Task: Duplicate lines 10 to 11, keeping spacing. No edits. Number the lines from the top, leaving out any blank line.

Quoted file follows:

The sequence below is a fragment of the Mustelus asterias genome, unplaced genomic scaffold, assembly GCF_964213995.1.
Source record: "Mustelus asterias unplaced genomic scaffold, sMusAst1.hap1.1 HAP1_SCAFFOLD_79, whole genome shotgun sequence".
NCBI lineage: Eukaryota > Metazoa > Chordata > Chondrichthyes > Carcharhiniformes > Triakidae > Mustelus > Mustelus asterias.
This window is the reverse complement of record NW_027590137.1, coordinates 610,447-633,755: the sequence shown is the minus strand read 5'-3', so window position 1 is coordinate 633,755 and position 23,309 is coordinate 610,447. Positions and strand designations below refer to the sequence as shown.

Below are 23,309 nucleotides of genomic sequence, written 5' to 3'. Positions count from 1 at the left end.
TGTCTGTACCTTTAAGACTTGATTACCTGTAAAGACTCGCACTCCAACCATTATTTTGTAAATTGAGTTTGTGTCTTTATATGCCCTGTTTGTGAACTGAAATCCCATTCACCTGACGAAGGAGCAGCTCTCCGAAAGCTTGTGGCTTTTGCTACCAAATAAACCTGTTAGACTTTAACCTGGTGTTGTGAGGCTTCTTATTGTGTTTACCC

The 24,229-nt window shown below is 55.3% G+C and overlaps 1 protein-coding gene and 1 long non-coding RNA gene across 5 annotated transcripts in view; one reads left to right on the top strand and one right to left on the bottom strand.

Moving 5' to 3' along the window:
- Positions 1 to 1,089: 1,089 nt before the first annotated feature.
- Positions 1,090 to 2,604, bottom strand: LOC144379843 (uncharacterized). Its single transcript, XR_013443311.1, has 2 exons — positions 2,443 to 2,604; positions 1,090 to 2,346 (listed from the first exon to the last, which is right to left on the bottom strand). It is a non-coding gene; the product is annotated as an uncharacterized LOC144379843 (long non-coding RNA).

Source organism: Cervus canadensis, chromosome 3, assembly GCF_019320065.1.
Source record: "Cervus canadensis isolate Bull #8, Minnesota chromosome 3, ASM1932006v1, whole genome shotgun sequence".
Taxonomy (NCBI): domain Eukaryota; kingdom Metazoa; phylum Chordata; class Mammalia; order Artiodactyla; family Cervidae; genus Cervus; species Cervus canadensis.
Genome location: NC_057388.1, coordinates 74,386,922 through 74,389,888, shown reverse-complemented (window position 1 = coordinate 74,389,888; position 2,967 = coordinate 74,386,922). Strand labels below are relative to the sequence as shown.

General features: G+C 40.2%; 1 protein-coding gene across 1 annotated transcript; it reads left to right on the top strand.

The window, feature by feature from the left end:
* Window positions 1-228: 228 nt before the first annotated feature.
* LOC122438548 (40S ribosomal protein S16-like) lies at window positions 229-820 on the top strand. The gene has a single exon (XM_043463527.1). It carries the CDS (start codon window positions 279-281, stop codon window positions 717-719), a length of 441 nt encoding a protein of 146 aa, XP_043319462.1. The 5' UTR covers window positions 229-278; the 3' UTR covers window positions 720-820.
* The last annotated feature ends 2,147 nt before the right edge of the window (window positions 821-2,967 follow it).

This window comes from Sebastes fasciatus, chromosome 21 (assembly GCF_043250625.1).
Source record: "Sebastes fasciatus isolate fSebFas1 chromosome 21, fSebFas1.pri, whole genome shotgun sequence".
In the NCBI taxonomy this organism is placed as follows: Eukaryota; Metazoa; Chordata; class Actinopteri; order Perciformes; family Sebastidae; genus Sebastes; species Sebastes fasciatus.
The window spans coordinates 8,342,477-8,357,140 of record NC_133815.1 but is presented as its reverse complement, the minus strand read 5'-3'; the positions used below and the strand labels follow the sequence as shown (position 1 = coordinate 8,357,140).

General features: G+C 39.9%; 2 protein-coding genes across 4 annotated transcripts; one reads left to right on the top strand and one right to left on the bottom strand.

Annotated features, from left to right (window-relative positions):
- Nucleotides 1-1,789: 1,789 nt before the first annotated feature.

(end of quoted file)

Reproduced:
- Positions 1,090 to 2,604, bottom strand: LOC144379843 (uncharacterized). Its single transcript, XR_013443311.1, has 2 exons — positions 2,443 to 2,604; positions 1,090 to 2,346 (listed from the first exon to the last, which is right to left on the bottom strand). It is a non-coding gene; the product is annotated as an uncharacterized LOC144379843 (long non-coding RNA).

Source organism: Cervus canadensis, chromosome 3, assembly GCF_019320065.1.